Constructive dismissal - imposing a pay cut
Employees often bring constructive dismissal claims based on a breach of the implied term of trust and confidence. An employer must not behave in a way which damages trust and confidence without 'reasonable and proper cause'.
The Employment Appeal Tribunal has looked recently at whether there can ever be reasonable and proper cause for an employer to impose a pay cut.
Mr Mostyn was employed by S and P Casuals as a sales executive. His sales figures had suffered in recent years. The company did not undertake a formal capability process. Instead, they asked Mr Mostyn to take a significant pay cut. He refused, and the company said they were going to cut his pay anyway. Mr Mostyn resigned and claimed constructive dismissal.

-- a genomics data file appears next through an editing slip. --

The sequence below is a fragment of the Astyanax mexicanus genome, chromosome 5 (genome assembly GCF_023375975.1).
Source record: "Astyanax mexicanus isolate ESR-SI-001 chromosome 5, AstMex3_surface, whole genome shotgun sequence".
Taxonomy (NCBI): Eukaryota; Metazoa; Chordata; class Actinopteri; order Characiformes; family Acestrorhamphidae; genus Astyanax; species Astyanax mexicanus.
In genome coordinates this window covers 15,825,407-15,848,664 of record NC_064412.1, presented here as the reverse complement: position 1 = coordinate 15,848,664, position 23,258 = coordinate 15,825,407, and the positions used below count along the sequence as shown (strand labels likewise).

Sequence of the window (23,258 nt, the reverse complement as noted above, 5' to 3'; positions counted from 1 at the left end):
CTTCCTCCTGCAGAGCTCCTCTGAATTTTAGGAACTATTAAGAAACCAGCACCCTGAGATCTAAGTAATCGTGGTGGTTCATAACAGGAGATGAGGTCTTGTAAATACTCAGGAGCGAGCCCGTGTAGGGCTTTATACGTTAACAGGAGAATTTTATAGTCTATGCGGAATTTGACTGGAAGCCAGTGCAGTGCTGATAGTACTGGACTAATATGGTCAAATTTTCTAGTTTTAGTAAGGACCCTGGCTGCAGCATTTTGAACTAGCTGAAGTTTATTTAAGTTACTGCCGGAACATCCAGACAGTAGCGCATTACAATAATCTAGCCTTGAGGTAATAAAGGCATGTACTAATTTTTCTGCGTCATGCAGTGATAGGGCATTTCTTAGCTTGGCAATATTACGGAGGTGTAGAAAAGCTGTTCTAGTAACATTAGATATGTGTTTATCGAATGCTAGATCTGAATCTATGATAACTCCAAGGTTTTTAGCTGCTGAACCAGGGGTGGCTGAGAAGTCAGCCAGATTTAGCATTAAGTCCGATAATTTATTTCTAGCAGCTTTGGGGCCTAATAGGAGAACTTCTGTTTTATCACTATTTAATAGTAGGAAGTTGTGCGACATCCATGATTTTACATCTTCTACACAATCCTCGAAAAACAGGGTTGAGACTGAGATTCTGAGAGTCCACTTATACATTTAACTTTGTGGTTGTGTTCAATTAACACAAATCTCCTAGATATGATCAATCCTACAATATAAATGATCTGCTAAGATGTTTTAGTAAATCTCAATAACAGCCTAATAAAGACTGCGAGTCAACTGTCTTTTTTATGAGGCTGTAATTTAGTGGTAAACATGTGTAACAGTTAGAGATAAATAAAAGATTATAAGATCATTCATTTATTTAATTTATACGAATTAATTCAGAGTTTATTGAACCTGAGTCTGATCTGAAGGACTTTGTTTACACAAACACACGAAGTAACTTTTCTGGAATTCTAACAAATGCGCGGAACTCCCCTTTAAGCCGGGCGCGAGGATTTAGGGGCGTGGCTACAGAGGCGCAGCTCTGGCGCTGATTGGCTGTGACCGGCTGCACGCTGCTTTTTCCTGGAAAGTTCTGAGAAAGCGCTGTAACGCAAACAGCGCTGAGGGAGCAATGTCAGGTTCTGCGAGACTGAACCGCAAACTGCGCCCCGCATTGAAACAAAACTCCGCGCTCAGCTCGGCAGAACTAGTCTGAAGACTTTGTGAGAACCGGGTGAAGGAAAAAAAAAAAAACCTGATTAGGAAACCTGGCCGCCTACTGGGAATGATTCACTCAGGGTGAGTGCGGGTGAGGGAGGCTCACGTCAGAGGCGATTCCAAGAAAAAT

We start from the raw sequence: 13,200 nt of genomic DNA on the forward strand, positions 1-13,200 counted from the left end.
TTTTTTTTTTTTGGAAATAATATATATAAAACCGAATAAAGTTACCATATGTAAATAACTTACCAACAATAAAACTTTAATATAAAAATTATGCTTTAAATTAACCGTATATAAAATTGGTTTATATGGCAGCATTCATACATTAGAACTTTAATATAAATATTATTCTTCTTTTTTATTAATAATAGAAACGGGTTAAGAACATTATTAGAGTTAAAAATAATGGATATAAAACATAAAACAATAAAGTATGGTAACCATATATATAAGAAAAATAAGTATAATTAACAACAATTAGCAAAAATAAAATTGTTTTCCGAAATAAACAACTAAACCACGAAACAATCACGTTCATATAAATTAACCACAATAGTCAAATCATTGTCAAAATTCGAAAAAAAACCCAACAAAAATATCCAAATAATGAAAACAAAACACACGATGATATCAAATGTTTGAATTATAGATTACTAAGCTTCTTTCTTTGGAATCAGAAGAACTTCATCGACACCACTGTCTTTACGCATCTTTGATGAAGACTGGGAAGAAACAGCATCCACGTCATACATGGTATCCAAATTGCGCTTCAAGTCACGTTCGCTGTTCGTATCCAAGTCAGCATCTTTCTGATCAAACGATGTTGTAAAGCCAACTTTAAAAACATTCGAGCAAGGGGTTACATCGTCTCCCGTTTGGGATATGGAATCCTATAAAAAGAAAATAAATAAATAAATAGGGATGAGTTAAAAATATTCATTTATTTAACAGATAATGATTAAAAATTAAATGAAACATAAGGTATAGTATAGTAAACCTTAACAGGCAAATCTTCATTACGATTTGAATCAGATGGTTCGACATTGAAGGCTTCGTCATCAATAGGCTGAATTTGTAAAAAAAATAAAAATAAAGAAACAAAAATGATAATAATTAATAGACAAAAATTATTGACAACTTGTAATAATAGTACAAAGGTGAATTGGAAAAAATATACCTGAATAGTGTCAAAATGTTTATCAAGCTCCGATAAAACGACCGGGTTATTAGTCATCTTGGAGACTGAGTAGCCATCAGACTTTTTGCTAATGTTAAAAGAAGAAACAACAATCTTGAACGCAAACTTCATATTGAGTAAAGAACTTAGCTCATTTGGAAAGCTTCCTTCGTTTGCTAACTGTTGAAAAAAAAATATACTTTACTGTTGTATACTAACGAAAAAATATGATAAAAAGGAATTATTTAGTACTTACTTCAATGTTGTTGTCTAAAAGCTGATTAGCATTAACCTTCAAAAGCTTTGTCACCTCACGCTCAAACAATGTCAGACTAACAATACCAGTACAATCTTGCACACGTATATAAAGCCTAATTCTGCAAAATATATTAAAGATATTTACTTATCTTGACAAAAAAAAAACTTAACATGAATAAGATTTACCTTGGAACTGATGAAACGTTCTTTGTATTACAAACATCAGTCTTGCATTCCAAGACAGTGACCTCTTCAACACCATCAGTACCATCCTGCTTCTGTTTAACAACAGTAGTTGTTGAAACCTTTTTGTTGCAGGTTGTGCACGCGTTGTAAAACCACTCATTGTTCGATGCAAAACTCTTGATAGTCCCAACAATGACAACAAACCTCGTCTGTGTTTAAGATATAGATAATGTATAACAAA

Mr Mostyn lost at the tribunal. The tribunal found that the employer had behaved in a way which could damage trust and confidence. However, they said that the company had reasonable and proper cause for cutting pay. The tribunal took into consideration Mr Mostyn’s bad sales figures and his lack of action to address this. Mr Mostyn appealed.
The EAT agreed with Mr Mostyn. In cutting Mr Mostyn's pay, the employer had also breached an express term of Mr Mostyn's contract. The question of reasonableness was therefore irrelevant. There can never be 'reasonable and proper cause' for repudiating the contract or for breaching the implied term of mutual trust and confidence where the breach consists of the unilateral imposition of a pay cut on an employee. The tribunal had erred in concluding that the contract had not been repudiated. It followed that Mr Mostyn had been constructively and wrongfully dismissed.